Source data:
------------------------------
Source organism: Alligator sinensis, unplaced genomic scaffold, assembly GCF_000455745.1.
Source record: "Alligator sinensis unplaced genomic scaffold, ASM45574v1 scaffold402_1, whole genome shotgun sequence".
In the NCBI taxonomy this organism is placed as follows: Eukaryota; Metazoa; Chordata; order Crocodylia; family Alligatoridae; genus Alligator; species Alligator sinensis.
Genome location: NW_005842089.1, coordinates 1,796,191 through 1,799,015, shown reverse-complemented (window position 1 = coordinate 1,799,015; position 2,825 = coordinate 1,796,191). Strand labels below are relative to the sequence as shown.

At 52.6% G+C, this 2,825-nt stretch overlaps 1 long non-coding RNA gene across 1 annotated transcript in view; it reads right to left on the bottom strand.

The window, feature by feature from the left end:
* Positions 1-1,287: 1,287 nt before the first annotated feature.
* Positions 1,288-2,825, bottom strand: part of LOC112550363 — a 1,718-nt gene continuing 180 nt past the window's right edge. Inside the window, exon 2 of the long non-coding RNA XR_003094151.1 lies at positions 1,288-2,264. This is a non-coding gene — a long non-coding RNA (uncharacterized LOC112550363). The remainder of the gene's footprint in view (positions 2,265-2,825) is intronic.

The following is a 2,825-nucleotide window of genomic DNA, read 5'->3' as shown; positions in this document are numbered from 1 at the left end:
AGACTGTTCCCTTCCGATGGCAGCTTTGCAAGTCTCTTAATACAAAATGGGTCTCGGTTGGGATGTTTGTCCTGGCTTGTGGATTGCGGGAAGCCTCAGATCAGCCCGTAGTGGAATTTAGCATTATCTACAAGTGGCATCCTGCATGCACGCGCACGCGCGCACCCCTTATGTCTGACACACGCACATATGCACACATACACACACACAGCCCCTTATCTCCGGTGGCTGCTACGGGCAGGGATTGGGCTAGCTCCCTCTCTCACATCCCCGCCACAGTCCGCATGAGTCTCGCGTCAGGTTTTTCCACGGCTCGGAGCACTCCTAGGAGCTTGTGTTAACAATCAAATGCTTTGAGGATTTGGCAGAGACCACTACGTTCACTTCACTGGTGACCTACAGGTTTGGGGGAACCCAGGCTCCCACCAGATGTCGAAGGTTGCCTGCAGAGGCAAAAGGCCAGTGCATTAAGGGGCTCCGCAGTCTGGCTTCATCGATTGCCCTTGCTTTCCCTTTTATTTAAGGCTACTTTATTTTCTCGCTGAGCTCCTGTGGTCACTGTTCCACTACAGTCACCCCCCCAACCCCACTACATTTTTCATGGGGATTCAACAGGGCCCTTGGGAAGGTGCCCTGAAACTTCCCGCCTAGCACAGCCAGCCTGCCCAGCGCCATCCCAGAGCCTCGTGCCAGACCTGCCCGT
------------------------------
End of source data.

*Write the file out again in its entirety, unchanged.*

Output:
Source organism: Alligator sinensis, unplaced genomic scaffold, assembly GCF_000455745.1.
Source record: "Alligator sinensis unplaced genomic scaffold, ASM45574v1 scaffold402_1, whole genome shotgun sequence".
In the NCBI taxonomy this organism is placed as follows: Eukaryota; Metazoa; Chordata; order Crocodylia; family Alligatoridae; genus Alligator; species Alligator sinensis.
Genome location: NW_005842089.1, coordinates 1,796,191 through 1,799,015, shown reverse-complemented (window position 1 = coordinate 1,799,015; position 2,825 = coordinate 1,796,191). Strand labels below are relative to the sequence as shown.

At 52.6% G+C, this 2,825-nt stretch overlaps 1 long non-coding RNA gene across 1 annotated transcript in view; it reads right to left on the bottom strand.

The window, feature by feature from the left end:
* Positions 1-1,287: 1,287 nt before the first annotated feature.
* Positions 1,288-2,825, bottom strand: part of LOC112550363 — a 1,718-nt gene continuing 180 nt past the window's right edge. Inside the window, exon 2 of the long non-coding RNA XR_003094151.1 lies at positions 1,288-2,264. This is a non-coding gene — a long non-coding RNA (uncharacterized LOC112550363). The remainder of the gene's footprint in view (positions 2,265-2,825) is intronic.

The following is a 2,825-nucleotide window of genomic DNA, read 5'->3' as shown; positions in this document are numbered from 1 at the left end:
AGACTGTTCCCTTCCGATGGCAGCTTTGCAAGTCTCTTAATACAAAATGGGTCTCGGTTGGGATGTTTGTCCTGGCTTGTGGATTGCGGGAAGCCTCAGATCAGCCCGTAGTGGAATTTAGCATTATCTACAAGTGGCATCCTGCATGCACGCGCACGCGCGCACCCCTTATGTCTGACACACGCACATATGCACACATACACACACACAGCCCCTTATCTCCGGTGGCTGCTACGGGCAGGGATTGGGCTAGCTCCCTCTCTCACATCCCCGCCACAGTCCGCATGAGTCTCGCGTCAGGTTTTTCCACGGCTCGGAGCACTCCTAGGAGCTTGTGTTAACAATCAAATGCTTTGAGGATTTGGCAGAGACCACTACGTTCACTTCACTGGTGACCTACAGGTTTGGGGGAACCCAGGCTCCCACCAGATGTCGAAGGTTGCCTGCAGAGGCAAAAGGCCAGTGCATTAAGGGGCTCCGCAGTCTGGCTTCATCGATTGCCCTTGCTTTCCCTTTTATTTAAGGCTACTTTATTTTCTCGCTGAGCTCCTGTGGTCACTGTTCCACTACAGTCACCCCCCCAACCCCACTACATTTTTCATGGGGATTCAACAGGGCCCTTGGGAAGGTGCCCTGAAACTTCCCGCCTAGCACAGCCAGCCTGCCCAGCGCCATCCCAGAGCCTCGTGCCAGACCTGCCCGT